This recipe blends instruction with a way to demonstrate skills. Real-life skills are what excites me, not someone’s ability to pass a quiz. Skills are what pay the bills. They’re much more valuable than an LMS report showing the quizzes you passed.
I’ve used this blend in a number of different contexts. I first started with a manufacturing client. We were teaching new operators how to perform the different steps in the manufacturing process. They’d watch videos and read through slides in an online module, but the final step is to actually perform the task in the real world. New operators would practice, then when they were ready, they’d call over an on the job trainer and demonstrate the skills. The OJT was the only one who could complete a screen like this.
We built a quiz with a fill in the blank question that used a secret password at the end. The learner couldn’t pass the online module without some help from an experienced person who verified that they could do the work.
There’s a quiz at the end of the module, to pass you had to show you could do the work, not just answer questions about it.
- coach / mentor / manager or other experienced person
- checklist of tasks for the learner to demonstrate
- rubric to help the coach or mentor
- online module with foundational material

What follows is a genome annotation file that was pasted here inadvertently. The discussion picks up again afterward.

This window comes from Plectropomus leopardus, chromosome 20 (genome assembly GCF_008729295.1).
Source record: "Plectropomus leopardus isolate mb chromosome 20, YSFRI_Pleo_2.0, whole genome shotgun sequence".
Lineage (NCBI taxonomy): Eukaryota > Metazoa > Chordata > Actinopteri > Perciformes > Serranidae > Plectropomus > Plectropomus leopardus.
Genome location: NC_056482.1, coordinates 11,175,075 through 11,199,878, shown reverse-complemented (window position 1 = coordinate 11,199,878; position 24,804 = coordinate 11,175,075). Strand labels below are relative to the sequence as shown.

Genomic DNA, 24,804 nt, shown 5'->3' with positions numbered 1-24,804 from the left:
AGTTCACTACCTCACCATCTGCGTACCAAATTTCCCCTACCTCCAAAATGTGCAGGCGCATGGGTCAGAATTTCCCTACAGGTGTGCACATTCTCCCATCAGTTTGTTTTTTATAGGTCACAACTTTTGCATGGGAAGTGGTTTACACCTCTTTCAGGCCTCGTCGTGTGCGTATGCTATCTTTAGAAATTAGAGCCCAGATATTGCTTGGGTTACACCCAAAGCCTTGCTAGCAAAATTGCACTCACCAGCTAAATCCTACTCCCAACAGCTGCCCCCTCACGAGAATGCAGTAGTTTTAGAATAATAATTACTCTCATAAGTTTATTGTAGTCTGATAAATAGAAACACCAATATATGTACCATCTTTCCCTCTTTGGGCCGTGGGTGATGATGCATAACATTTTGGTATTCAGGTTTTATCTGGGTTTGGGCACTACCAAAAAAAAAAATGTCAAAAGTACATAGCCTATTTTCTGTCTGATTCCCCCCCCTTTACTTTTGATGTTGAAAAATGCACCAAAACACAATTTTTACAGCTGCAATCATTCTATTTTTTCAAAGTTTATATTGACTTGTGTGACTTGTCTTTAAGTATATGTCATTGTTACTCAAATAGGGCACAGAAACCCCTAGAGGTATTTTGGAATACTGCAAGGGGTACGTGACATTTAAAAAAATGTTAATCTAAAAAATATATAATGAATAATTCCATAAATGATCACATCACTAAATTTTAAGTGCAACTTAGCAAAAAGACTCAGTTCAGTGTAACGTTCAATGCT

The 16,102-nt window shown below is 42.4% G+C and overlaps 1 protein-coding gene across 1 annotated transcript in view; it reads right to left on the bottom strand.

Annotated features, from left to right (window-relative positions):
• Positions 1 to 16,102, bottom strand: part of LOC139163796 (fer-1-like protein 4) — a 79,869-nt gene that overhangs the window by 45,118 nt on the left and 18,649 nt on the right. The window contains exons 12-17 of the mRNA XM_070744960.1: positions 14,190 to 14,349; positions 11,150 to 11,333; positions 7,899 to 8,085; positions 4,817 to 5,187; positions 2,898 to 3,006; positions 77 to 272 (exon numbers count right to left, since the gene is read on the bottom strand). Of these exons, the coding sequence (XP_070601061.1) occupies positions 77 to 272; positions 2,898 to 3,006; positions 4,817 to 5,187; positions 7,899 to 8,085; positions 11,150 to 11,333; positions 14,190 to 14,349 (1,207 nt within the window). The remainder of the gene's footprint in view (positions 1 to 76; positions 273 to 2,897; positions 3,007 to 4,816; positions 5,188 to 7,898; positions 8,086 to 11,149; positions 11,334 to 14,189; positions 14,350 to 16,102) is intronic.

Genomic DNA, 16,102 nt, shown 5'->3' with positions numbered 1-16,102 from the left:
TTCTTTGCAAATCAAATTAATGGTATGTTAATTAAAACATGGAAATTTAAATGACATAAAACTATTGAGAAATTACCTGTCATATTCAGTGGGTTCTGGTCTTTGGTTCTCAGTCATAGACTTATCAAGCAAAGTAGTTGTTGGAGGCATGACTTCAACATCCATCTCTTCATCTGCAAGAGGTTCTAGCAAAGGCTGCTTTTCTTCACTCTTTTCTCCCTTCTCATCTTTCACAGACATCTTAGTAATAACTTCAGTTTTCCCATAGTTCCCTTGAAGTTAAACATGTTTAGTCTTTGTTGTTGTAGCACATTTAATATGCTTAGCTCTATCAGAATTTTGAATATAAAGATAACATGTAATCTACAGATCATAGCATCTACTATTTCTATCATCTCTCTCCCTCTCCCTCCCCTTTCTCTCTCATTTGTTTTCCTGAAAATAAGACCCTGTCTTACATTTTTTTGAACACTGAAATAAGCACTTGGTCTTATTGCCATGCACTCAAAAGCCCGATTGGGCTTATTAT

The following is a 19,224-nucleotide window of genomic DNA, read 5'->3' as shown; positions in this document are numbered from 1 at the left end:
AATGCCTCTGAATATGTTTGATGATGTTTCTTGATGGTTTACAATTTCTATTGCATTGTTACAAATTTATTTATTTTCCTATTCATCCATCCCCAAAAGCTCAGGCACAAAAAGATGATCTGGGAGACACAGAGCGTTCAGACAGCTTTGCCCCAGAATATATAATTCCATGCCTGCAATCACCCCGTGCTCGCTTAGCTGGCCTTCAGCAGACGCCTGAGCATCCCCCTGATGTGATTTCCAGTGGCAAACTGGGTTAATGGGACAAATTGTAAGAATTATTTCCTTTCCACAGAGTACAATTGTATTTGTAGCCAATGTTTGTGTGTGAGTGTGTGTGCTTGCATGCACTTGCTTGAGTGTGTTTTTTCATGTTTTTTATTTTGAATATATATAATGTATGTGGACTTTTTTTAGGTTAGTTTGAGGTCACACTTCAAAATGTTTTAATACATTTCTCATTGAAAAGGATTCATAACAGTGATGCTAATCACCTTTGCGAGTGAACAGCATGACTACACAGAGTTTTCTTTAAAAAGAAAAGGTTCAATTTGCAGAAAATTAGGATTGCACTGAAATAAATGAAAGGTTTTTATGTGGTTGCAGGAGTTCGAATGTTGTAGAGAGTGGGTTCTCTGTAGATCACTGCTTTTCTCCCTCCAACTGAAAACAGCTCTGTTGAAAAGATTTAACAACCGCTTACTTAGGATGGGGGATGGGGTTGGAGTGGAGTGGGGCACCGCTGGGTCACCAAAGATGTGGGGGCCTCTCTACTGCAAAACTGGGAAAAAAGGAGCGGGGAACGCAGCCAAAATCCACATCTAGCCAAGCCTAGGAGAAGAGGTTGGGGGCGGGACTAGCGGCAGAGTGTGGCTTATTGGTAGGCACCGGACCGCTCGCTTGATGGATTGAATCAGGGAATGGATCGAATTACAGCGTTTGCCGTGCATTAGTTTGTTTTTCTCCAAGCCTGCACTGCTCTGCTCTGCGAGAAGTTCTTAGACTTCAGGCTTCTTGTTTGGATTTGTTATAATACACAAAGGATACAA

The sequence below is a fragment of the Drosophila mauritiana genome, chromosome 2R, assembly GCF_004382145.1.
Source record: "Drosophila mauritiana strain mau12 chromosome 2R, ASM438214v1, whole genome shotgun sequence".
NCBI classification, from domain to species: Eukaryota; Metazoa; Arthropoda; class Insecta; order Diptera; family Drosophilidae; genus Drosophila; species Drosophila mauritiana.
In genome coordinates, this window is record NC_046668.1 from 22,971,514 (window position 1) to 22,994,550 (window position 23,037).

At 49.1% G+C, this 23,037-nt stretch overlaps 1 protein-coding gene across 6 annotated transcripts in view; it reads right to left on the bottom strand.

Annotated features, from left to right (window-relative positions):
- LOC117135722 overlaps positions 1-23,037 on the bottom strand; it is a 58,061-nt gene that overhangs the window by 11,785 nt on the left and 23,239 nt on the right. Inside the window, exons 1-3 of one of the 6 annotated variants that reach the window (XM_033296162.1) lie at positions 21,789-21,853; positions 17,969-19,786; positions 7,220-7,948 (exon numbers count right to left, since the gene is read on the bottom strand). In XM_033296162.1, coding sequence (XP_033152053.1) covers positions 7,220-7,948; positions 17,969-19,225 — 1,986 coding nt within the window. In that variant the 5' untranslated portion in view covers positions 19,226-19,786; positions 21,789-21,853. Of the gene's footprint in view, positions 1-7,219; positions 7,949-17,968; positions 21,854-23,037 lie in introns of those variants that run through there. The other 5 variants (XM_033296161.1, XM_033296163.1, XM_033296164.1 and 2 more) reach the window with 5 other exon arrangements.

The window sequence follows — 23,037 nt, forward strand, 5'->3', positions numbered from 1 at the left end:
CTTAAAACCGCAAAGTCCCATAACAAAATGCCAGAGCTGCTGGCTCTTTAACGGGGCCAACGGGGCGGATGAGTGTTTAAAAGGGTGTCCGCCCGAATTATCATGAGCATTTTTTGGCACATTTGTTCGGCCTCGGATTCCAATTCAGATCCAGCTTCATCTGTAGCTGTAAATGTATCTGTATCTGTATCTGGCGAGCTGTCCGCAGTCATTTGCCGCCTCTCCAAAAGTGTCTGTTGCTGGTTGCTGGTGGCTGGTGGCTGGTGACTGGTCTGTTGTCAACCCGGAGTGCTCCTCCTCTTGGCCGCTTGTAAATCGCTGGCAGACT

- time for practice
- secret password for quiz
- Identify tangible, real-world skills that you need the learner to demonstrate
- Design the materials to give the foundation
- Insert a fill in the blank quiz with a secret password that only coaches / mentors / managers know.
We found that using a number as the secret password worked best. Since we were using iPads, it would display our secret password as we started typing it. Using a number instead removed that “helpful” predictive text.
Scheduling this may be tricky. Be sure to set the module up so that it automatically resumes the last slide or build in navigation that immediately takes you to the verification screen.
This is a simple way to accomplish a blend of an online module and a skills checklist.
You could use any number of technical options… google forms for coaches to check off on, observation checklists built into an LMS like Cornerstone, but the idea is to find a way to get the learner performing key tasks on the job, then verify they have the skills to get the job done.
Your “recipes” harken back to when I was the training manager of skilled trades at General Electric. We seemed to cover all of what you mentioned, but in a much lower-tech way.
These were all seated classes at the time, but we did have the training material that we used in a shared folder for anyone to review, even the rating sheets.
For the final evaluation we had the team lead, not the instructor, out in the shop to observe if the tasks could be performed by using a task checklist. It was pass/fail–they could either perform the task at a masterly level or would need more practice.
We held our classes once per week so they could practice on their own out in the shop before the following class. The employee would decide when they wanted to be tested.
Love it. Practice then test out. It’s a timeless recipe that’s brought results for years. One we shouldnt lose site of as we adopt new tools.